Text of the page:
State & Federal Prison Teacher
- Teach incarcerated youth basic literacy
- Educate adult prison inmates
- Change lives with career education
Most prisoners (youth and adults) have access to educational courses and training while in prison. The objective of prison education is to help inmates gain skills and qualifications that will allow them to find employment when they are released. Research has shown that prisoners who gain employment after release are much less likely to re-offend.
Who are prison teachers?
A teacher for the state or federal prison system is either a uniformed prison officer who has obtained their teaching credentials and certification, or a civilian with their teaching credentials with previous career experience. Much of the training they offer is in vocational and practical skills, such as construction, basic literacy, mathematical skills and career preparation. The learning environment is much harsher than in a high-school classroom, and inmates' attitudes toward their training can vary from highly enthusiastic to extremely negative -- so prison teachers need to be flexible and thick-skinned.
State and federal prison teachers plan their training programs around their students, based on the prison's assessment data, their own knowledge of teaching strategies and learning styles, and availability of resources. In-classroom work may include individualized teaching, peer tutoring and computer lessons.
A diverse curriculum is needed to meet the variety of inmates in prison classrooms. This may require writing an original curriculum rather than modifying the standard lesson plans used in more traditional classrooms. Inmates may have special learning needs such as dyslexia, hearing limitations and limited social or educational understanding.
Teachers also need to develop a record-keeping system to successfully track each student's progress. If a student is failing in one area, then teachers and other staff members may need to analyze the student's strengths and weaknesses, and properly modify the curriculum to help the student succeed. Prison staff members' observations are crucial, as social difficulty outside the classroom can hamper educational efforts. Input can come from a variety of sources such as psychological reports, prior teachers and inmate medical records.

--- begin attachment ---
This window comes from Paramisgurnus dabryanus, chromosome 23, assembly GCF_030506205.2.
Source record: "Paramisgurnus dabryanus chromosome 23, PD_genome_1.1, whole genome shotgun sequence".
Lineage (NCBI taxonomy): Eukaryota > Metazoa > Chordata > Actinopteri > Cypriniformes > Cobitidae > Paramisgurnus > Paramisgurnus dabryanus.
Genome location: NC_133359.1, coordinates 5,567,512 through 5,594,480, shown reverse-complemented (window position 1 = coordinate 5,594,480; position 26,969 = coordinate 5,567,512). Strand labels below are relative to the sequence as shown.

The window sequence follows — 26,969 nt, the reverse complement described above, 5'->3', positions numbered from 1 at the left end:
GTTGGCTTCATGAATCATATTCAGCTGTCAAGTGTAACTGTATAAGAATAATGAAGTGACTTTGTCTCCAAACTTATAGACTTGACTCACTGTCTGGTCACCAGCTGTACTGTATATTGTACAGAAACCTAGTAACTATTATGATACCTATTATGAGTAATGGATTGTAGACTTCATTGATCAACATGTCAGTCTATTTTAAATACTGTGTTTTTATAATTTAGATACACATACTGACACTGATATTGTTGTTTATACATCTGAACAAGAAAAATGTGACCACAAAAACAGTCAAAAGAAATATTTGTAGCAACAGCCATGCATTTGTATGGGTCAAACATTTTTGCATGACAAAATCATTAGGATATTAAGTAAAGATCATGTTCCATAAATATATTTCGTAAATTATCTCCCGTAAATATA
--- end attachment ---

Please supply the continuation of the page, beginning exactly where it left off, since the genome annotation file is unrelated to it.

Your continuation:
Prison teachers may also assist and train institutional staff in working with inmates who have low educational abilities or learning disabilities. They may also serve as education advisers at meetings and offer measurable goals for the inmates.
In addition to teaching basic literacy and career-oriented skills, some teachers teach art and art therapy to prisoners. Art Behind Bars is a community service organization that teaches art education and donates inmate art creations to numerous non-profit organizations locally and nationally, such as Habitat for Humanity.
There are many teaching opportunities available within the state and federal prison system. Teachers can advance to management roles, or transfer to other types of institution, such as a mental institutions or state-funded health facilities. Teaching inmates can also be a great transition from a previous career into an educational career that makes a difference. It's not an easy career, but each life changed through career skills, social skills, or a new outlook on life is a lifetime award.
Requires a degree in:
- Secondary Learning
- Teaching methods
- Assessing individual prisoner's skills and competence levels
- Develop and implement educational curricula
- Organize and track student progress
- Teach social educational skills
- Life Skills for State and Local Prisoners
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- Correctional Officer
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